The personal savings rate tends to hover around 8-10% during normal economic conditions, though it fluctuates constantly. These fluctuations tend to be inversely proportional to consumer confidence. If people think they can buy, they will. If they are hesitant, they will save their money instead. Across the last several decades, the record low was 2%, at the height of the Millennium Boom in 2005 when consumers felt they were in a stable economic position. By contrast, it hit a whopping 34% in April of 2020, just after pandemic stimulus payments began, most of which went directly to savings.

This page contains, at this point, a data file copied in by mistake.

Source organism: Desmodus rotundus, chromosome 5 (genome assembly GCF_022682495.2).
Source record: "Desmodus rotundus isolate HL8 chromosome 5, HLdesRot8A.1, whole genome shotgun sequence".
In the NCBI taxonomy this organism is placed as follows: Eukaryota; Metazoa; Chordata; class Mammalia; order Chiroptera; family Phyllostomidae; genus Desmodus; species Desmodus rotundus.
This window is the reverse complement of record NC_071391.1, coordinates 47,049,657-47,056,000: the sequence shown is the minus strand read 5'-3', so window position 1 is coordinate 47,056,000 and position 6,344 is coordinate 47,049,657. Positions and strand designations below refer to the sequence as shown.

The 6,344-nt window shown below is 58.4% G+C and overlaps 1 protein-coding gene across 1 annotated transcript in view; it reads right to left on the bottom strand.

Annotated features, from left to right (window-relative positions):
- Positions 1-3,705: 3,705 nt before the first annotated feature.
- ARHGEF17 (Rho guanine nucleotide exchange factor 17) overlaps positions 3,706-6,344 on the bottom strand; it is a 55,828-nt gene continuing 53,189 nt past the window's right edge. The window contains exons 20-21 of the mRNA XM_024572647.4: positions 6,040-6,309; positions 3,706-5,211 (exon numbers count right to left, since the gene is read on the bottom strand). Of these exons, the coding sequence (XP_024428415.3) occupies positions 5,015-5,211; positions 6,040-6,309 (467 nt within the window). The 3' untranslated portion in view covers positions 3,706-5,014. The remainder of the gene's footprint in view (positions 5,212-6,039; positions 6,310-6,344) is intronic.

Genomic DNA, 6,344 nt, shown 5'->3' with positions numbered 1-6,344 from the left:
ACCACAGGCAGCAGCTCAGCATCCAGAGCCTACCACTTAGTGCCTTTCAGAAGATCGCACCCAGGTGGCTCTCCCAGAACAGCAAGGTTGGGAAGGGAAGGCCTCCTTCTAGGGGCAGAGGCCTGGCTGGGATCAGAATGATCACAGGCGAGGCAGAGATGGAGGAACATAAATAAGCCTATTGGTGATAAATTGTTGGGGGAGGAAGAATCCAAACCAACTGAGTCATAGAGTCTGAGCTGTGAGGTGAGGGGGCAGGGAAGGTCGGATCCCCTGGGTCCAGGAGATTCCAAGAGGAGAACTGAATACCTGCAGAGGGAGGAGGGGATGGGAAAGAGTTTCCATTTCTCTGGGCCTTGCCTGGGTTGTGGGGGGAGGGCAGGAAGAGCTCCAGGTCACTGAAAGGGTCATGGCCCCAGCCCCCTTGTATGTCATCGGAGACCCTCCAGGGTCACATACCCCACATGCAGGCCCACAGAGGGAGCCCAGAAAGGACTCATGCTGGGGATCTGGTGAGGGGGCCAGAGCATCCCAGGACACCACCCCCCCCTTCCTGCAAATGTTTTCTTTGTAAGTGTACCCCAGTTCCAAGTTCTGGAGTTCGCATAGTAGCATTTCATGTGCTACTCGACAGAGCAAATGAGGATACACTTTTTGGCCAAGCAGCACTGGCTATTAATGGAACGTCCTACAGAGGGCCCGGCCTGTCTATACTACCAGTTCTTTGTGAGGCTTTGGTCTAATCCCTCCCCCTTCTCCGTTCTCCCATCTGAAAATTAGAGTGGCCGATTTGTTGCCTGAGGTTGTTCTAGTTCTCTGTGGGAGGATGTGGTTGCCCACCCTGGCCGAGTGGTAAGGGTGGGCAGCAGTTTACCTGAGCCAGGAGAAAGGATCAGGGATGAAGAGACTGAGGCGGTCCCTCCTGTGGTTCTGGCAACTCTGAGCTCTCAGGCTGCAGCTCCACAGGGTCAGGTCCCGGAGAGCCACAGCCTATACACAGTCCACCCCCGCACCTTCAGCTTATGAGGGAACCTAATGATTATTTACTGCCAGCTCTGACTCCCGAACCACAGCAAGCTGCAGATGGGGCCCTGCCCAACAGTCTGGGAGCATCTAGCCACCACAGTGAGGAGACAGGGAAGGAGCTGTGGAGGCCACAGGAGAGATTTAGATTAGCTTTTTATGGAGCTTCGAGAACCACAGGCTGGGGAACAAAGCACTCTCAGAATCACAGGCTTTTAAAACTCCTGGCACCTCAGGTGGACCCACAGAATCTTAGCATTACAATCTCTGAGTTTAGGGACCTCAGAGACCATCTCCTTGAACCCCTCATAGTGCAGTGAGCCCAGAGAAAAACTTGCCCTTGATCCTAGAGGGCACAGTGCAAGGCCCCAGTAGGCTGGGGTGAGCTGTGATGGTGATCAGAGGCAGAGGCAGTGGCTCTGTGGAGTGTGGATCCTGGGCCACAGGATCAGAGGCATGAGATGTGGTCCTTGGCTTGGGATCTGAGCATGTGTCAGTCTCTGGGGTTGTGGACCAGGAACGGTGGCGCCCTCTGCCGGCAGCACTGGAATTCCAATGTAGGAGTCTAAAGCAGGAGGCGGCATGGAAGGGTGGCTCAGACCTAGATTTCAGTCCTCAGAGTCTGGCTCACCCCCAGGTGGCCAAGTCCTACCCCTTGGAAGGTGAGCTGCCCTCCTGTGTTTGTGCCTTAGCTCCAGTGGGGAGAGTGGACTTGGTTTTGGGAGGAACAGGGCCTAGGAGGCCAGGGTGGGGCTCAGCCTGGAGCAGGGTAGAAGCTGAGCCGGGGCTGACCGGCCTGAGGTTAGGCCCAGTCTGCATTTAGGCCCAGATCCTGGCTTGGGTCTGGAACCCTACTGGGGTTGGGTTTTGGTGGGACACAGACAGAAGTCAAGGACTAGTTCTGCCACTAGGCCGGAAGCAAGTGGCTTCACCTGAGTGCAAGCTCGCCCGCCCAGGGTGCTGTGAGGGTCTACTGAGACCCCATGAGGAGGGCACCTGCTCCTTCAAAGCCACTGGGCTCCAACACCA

Now, the rate has dropped precipitously down to 3.8%. Unfortunately, that can’t be attributed to the inverse relationship with consumer confidence. Instead, the rate has dropped purely out of necessity. People aren’t saving money because they simply aren’t able to. The cost of living, proportional to wages, is incredibly high. Home and rent prices as well have accelerated at a rate far exceeding wage growth. The widening of the gap between cost of living increase and wage growth has been going on steadily for quite some time, but it’s more noticeable now with recent sharp increases in home and rent prices.